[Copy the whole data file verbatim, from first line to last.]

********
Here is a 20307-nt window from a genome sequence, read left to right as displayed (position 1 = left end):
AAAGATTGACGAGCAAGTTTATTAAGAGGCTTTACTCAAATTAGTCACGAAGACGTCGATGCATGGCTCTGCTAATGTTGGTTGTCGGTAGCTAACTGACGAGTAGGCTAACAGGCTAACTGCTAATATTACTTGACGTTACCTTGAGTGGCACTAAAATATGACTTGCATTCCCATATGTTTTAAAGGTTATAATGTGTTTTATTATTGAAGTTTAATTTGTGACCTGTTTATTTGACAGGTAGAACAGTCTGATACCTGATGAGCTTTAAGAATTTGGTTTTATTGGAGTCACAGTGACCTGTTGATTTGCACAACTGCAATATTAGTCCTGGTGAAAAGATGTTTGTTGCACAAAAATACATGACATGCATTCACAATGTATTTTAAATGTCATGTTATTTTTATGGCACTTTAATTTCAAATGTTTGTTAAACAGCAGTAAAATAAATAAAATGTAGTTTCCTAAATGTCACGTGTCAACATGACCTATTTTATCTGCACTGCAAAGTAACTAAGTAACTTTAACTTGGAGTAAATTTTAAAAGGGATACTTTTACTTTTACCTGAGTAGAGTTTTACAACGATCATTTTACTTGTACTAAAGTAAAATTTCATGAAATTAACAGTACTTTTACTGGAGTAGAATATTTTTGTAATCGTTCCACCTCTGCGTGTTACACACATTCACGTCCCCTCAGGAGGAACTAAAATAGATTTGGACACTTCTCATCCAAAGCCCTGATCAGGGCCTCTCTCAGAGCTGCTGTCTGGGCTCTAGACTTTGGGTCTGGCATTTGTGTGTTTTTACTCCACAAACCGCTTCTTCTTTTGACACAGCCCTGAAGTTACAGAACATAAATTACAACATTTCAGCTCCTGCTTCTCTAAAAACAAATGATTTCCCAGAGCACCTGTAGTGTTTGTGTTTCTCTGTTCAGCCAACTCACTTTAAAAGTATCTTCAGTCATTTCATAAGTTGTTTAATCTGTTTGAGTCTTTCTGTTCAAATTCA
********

Here is a 20307-nt window from a genome sequence, read left to right as displayed (position 1 = left end):
AAAGATTGACGAGCAAGTTTATTAAGAGGCTTTACTCAAATTAGTCACGAAGACGTCGATGCATGGCTCTGCTAATGTTGGTTGTCGGTAGCTAACTGACGAGTAGGCTAACAGGCTAACTGCTAATATTACTTGACGTTACCTTGAGTGGCACTAAAATATGACTTGCATTCCCATATGTTTTAAAGGTTATAATGTGTTTTATTATTGAAGTTTAATTTGTGACCTGTTTATTTGACAGGTAGAACAGTCTGATACCTGATGAGCTTTAAGAATTTGGTTTTATTGGAGTCACAGTGACCTGTTGATTTGCACAACTGCAATATTAGTCCTGGTGAAAAGATGTTTGTTGCACAAAAATACATGACATGCATTCACAATGTATTTTAAATGTCATGTTATTTTTATGGCACTTTAATTTCAAATGTTTGTTAAACAGCAGTAAAATAAATAAAATGTAGTTTCCTAAATGTCACGTGTCAACATGACCTATTTTATCTGCACTGCAAAGTAACTAAGTAACTTTAACTTGGAGTAAATTTTAAAAGGGATACTTTTACTTTTACCTGAGTAGAGTTTTACAACGATCATTTTACTTGTACTAAAGTAAAATTTCATGAAATTAACAGTACTTTTACTGGAGTAGAATATTTTTGTAATCGTTCCACCTCTGCGTGTTACACACATTCACGTCCCCTCAGGAGGAACTAAAATAGATTTGGACACTTCTCATCCAAAGCCCTGATCAGGGCCTCTCTCAGAGCTGCTGTCTGGGCTCTAGACTTTGGGTCTGGCATTTGTGTGTTTTTACTCCACAAACCGCTTCTTCTTTTGACACAGCCCTGAAGTTACAGAACATAAATTACAACATTTCAGCTCCTGCTTCTCTAAAAACAAATGATTTCCCAGAGCACCTGTAGTGTTTGTGTTTCTCTGTTCAGCCAACTCACTTTAAAAGTATCTTCAGTCATTTCATAAGTTGTTTAATCTGTTTGAGTCTTTCTGTTCAAATTCA